How to count one photon and get a result of 1000 (Prof. A. Steinberg)
14:30 - 15:30
Prof. Dr. Aephraim M. Steinberg
Quantum Optics Group, Centre for Quantum Information & Quantum Control, Department of Physics, University of Toronto, Canada
New Lecture Hall, Room B 0.32
I will present our recent experimental work using electromagnetically induced transparency in laser-cooled atoms to measure the nonlinear phase shift created by a single post-selected photon, and its enhancement through "weak-value amplification."
Put simply, due to the striking effects of "post-selective"
quantum measurements, a (very uncertain) measurement of photon number can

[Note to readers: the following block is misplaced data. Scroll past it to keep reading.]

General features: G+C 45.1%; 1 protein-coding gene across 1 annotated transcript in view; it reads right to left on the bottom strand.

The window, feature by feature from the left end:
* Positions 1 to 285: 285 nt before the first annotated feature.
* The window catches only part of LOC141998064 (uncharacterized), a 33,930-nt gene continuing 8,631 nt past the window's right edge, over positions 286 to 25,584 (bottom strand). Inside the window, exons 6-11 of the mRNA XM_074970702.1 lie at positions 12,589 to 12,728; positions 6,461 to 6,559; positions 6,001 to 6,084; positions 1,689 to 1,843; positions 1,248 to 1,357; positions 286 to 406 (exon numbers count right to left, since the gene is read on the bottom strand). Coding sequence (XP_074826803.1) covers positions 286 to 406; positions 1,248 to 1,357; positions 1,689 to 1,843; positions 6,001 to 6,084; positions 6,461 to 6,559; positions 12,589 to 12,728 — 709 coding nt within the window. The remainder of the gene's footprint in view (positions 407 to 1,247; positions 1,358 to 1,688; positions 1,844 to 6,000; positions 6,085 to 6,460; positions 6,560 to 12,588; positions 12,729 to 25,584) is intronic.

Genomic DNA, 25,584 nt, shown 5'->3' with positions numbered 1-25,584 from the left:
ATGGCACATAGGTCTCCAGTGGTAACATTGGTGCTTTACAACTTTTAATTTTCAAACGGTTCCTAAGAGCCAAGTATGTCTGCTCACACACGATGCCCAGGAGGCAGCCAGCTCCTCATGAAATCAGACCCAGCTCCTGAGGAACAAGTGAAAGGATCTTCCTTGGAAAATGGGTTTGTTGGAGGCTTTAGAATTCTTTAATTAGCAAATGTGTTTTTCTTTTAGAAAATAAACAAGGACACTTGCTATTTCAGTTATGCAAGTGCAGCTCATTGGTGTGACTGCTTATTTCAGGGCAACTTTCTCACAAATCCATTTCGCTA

yield an average value much larger than one, even when it is carried out on a
single photon. I will say a few words about possible practical
applications of this "weak value amplification" scheme, and
permitting, I will also describe other future and past work related to quantum
measurement and ultracold atoms – in particular, we have implemented a
quantum-information-inspired protocol to beat “Rayleigh’s curse” for resolving
closely-separated spots in classical imaging; and we are progressing towards an
experiment which will permit us to track where atoms spend their time while
tunneling through an optical barrier.